const rootInjector = createInjector();
    const fooProvider = rootInjector.provideClass('foo', Foo);
    fooProvider.resolve('foo'); // => "Foo created"
    await rootInjector.dispose(); // => "Foo disposed"
    fooProvider.resolve('foo'); // Error: Injector already disposed

    Note: Always dispose from the top down! In this example, the rootInjector is disposed, which in turn disposes everything that was ever provided from one if it's child injectors.

    To help you implementing the dispose method correctly, typed-inject exports the Disposable interface for convenience:

    import { Disposable } from 'typed-inject';
    class Foo implements Disposable {
      dispose() {}
    }

    Dispose methods are typically async. For example, you might need to clean up some files or get rid of a child process. If you do so, your dependencies should return a promise from the dispose method. In turn, calling dispose on an Injector is always async. You are responsible for the correct handling of the async behavior of the dispose method. This means you should either await the result or attach then/catch handlers.

    import { createInjector, Disposable } from 'typed-inject';
    class Foo implements Disposable {
      dispose(): Promise<void> {
        return Promise.resolve();
      }
    }
    const rootInjector = createInjector();
    const fooProvider = rootInjector
      .provideClass('foo', Foo);
    const foo = fooProvider.resolve('foo');
    async function disposeFoo() {
      await fooProvider.dispose();
    }
    disposeFoo()
      .then(() => console.log('Foo disposed'))
      .catch(err => console.error('Foo disposal resulted in an error', err);

    Using dispose on the rootInjector will automatically dispose it's child injectors as well:

    import { createInjector } from 'typed-inject';
    class Foo {}
    class Bar {}
    const rootInjector = createInjector();
    const fooProvider = rootInjector.provideClass('foo', Foo);
    const barProvider = fooProvider.provideClass('bar', Bar);
    await rootInjector.dispose(); // => fooProvider is also disposed!
    fooProvider.resolve('foo'); // => Error: Injector already disposed

    Disposing of provided values is done in order of child first. So they are disposed in the opposite order of respective providedXXX calls (like a stack):

    import { createInjector } from 'typed-inject';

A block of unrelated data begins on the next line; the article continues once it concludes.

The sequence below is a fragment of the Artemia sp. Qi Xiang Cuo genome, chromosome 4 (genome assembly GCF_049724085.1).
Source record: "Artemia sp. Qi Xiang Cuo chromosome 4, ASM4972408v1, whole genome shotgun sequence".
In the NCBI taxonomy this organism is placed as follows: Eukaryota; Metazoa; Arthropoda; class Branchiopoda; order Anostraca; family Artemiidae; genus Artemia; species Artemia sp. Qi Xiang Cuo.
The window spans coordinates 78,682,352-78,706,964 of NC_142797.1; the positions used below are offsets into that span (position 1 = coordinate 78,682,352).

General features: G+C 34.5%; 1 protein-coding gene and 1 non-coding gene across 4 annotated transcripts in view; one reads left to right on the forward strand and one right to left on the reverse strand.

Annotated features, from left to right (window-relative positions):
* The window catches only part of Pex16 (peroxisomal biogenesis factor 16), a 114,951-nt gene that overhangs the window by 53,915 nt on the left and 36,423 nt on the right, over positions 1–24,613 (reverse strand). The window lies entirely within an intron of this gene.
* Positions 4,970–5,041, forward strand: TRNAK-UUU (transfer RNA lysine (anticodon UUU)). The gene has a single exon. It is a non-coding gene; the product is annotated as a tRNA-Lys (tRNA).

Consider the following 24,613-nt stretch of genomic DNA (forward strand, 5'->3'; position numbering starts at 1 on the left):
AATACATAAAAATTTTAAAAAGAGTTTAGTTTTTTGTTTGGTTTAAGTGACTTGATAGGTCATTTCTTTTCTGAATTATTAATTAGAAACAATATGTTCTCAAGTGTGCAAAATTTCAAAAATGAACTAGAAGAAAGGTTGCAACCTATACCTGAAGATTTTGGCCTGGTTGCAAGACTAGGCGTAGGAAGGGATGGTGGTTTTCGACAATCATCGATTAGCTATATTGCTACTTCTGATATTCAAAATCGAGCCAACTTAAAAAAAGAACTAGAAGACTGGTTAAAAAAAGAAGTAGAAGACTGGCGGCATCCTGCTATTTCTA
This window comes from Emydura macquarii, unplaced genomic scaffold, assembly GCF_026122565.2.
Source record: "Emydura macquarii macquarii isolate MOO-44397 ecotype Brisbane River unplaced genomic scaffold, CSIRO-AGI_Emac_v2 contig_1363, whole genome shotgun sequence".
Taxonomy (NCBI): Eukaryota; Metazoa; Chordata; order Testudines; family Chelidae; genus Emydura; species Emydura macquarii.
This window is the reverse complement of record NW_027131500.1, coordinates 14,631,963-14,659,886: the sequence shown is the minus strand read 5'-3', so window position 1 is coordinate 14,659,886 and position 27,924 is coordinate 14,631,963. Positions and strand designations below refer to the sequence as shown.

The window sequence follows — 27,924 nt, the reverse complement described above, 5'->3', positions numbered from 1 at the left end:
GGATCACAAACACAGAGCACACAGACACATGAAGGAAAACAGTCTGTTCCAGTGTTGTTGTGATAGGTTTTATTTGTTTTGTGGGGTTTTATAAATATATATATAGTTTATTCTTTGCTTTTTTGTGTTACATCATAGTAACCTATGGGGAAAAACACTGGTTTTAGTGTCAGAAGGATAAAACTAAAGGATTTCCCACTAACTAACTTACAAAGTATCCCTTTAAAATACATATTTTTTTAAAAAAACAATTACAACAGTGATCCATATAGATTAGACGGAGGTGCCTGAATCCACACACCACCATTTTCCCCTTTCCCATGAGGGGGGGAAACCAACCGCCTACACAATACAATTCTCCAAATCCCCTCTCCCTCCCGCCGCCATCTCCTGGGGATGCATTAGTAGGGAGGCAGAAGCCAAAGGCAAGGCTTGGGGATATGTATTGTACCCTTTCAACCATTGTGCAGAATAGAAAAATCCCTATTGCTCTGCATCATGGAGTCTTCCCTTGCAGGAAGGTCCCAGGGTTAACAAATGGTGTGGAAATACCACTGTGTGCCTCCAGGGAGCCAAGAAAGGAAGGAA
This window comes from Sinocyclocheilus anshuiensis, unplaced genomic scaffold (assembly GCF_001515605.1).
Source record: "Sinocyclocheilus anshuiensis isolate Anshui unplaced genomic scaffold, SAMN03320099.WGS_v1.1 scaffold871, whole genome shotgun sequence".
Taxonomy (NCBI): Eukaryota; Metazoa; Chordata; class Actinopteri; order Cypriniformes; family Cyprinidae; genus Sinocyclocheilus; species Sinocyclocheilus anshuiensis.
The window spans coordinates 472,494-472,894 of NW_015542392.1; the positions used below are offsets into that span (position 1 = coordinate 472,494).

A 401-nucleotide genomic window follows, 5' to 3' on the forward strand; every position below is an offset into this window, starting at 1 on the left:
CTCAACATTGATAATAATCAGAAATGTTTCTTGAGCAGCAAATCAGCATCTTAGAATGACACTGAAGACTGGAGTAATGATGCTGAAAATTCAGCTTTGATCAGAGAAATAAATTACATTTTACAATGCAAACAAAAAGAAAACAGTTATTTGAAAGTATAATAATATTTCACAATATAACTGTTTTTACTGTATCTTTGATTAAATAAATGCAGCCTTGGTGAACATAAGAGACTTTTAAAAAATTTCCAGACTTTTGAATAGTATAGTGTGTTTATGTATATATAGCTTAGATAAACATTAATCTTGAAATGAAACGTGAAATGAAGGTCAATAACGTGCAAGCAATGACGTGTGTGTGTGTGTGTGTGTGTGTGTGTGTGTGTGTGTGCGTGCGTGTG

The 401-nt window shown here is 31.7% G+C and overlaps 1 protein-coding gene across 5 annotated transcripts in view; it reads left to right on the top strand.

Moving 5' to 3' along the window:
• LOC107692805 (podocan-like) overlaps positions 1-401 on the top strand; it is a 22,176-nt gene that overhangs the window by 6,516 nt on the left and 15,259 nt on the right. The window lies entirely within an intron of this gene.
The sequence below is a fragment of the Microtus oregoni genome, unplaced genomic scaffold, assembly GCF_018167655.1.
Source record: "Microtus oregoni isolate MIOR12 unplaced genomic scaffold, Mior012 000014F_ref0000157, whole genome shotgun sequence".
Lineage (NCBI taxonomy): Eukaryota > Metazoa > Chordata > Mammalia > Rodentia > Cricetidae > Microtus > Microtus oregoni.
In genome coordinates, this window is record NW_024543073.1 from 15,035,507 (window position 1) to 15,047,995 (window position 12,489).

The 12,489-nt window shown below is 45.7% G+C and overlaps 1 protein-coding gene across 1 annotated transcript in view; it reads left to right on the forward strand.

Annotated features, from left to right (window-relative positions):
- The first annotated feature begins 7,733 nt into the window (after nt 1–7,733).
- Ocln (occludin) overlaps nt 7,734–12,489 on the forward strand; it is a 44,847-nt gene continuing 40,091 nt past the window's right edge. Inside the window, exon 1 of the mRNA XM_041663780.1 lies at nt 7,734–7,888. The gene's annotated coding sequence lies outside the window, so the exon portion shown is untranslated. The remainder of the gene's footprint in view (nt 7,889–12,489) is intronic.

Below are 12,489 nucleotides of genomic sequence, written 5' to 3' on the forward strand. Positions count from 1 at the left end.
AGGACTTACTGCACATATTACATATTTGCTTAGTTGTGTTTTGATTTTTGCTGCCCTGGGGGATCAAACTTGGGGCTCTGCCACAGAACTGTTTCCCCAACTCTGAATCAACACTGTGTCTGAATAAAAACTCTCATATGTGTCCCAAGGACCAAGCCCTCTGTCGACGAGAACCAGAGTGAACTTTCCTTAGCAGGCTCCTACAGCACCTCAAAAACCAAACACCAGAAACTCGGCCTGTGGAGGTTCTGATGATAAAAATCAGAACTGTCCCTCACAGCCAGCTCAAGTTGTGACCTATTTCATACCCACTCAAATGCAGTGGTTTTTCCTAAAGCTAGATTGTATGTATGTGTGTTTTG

class Foo {
      dispose() {
        console.log('Foo disposed');
      }
    }
    class Bar {
      dispose() {
        console.log('Bar disposed');
      }
    }
    class Baz {
      static inject = ['foo', 'bar'] as const;
      constructor(public foo: Foo, public bar: Bar) {}
    }
    const rootInjector = createInjector();
    rootInjector
      .provideClass('foo', Foo)
      .provideClass('bar', Bar)
      .injectClass(Baz);
    await fooProvider.dispose();
    // => "Foo disposed"
    // => "Bar disposed",

    Any instance created with injectClass or injectFactory will not be disposed when dispose is called. You were responsible for creating it, so you are also responsible for the disposing of it. In the same vain, anything provided as a value with providedValue will also not be disposed when dispose is called on it's injector.

    Magic tokens

    Any Injector instance can always provide the following tokens:

    Token name Token value Description
    INJECTOR_TOKEN '$injector' Injects the current injector
    TARGET_TOKEN '$target' The class or function in which the current values are injected, or undefined if resolved directly

    An example:

    import { createInjector, Injector, TARGET_TOKEN, INJECTOR_TOKEN } from 'typed-inject';
    
    class Foo {
      constructor(injector: Injector<{}>, target: Function | undefined) {}
      static inject = [INJECTOR_TOKEN, TARGET_TOKEN] as const;
    }
    
    const foo = createInjector().inject(Foo);

    😬 Error handling

    When a runtime error occurs, typed inject will provide you with the exact path where the error occurred.

    class GrandChild {
      public baz = 'baz';
      constructor() {
        throw expectedCause;
      }
    }
    class Child {
      public bar = 'foo';
      constructor(public grandchild: GrandChild) {}
      public static inject = ['grandChild'] as const;
    }
    class Parent {
      constructor(public readonly child: Child) {}
      public static inject = ['child'] as const;
    }